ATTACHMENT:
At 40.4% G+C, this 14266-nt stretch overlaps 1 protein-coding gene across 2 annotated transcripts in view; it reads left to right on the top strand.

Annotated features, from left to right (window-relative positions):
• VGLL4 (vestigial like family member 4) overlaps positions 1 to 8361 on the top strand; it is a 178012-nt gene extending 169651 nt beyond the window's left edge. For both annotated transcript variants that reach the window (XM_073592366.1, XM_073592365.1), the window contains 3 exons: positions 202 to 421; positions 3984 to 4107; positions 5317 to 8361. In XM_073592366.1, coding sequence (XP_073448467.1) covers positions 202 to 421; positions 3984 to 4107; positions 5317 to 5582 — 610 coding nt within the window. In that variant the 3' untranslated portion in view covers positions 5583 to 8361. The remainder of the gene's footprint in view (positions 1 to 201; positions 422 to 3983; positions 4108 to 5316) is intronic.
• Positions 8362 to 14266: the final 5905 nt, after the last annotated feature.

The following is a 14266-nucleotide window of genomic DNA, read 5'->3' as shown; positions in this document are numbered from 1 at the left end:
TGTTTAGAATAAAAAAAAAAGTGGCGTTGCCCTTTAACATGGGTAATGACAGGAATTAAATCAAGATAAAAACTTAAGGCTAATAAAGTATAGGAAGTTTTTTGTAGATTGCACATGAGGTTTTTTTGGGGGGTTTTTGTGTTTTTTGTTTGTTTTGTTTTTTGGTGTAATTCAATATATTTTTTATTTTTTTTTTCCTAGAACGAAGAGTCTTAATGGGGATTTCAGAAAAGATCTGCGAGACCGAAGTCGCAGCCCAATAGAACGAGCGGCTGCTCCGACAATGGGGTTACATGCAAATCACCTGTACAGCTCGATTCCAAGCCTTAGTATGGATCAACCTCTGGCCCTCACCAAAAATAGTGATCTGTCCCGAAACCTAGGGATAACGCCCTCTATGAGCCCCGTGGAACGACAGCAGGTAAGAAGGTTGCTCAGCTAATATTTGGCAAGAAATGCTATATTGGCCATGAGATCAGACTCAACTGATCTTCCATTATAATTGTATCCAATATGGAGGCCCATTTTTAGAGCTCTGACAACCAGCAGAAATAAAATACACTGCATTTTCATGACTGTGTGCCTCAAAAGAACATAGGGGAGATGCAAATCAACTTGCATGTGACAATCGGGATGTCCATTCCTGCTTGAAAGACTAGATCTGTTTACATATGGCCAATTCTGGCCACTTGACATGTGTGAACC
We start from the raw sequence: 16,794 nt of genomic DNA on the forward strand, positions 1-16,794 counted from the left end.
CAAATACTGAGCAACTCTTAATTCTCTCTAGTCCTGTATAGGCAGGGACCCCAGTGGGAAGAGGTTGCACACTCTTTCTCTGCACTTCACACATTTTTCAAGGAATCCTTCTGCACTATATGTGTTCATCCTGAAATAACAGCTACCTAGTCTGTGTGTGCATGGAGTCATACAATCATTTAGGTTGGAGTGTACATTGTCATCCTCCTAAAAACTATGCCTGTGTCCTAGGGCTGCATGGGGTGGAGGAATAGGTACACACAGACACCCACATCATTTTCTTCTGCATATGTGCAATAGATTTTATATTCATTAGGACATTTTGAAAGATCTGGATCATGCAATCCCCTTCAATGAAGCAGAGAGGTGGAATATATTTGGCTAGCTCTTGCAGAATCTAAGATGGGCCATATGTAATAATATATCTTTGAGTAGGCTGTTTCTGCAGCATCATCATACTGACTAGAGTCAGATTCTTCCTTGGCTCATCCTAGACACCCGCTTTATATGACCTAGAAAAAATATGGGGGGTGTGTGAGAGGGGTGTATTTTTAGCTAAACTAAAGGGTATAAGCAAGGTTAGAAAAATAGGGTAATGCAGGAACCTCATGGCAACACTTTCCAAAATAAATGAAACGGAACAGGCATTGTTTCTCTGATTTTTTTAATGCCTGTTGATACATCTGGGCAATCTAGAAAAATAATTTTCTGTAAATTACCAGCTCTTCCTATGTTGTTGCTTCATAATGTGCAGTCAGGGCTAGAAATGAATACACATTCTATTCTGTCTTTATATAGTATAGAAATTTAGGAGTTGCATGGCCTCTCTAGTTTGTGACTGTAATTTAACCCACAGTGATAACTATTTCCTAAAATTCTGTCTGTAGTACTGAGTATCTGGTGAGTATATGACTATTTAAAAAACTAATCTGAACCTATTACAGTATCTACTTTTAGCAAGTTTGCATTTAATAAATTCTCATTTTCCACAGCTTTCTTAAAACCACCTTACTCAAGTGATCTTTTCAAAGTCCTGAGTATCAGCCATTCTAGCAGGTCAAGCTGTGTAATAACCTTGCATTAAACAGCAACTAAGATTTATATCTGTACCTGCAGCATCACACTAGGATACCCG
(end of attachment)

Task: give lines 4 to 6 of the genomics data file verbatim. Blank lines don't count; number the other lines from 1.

• Positions 8362 to 14266: the final 5905 nt, after the last annotated feature.

The following is a 14266-nucleotide window of genomic DNA, read 5'->3' as shown; positions in this document are numbered from 1 at the left end:
TGTTTAGAATAAAAAAAAAAGTGGCGTTGCCCTTTAACATGGGTAATGACAGGAATTAAATCAAGATAAAAACTTAAGGCTAATAAAGTATAGGAAGTTTTTTGTAGATTGCACATGAGGTTTTTTTGGGGGGTTTTTGTGTTTTTTGTTTGTTTTGTTTTTTGGTGTAATTCAATATATTTTTTATTTTTTTTTTCCTAGAACGAAGAGTCTTAATGGGGATTTCAGAAAAGATCTGCGAGACCGAAGTCGCAGCCCAATAGAACGAGCGGCTGCTCCGACAATGGGGTTACATGCAAATCACCTGTACAGCTCGATTCCAAGCCTTAGTATGGATCAACCTCTGGCCCTCACCAAAAATAGTGATCTGTCCCGAAACCTAGGGATAACGCCCTCTATGAGCCCCGTGGAACGACAGCAGGTAAGAAGGTTGCTCAGCTAATATTTGGCAAGAAATGCTATATTGGCCATGAGATCAGACTCAACTGATCTTCCATTATAATTGTATCCAATATGGAGGCCCATTTTTAGAGCTCTGACAACCAGCAGAAATAAAATACACTGCATTTTCATGACTGTGTGCCTCAAAAGAACATAGGGGAGATGCAAATCAACTTGCATGTGACAATCGGGATGTCCATTCCTGCTTGAAAGACTAGATCTGTTTACATATGGCCAATTCTGGCCACTTGACATGTGTGAACC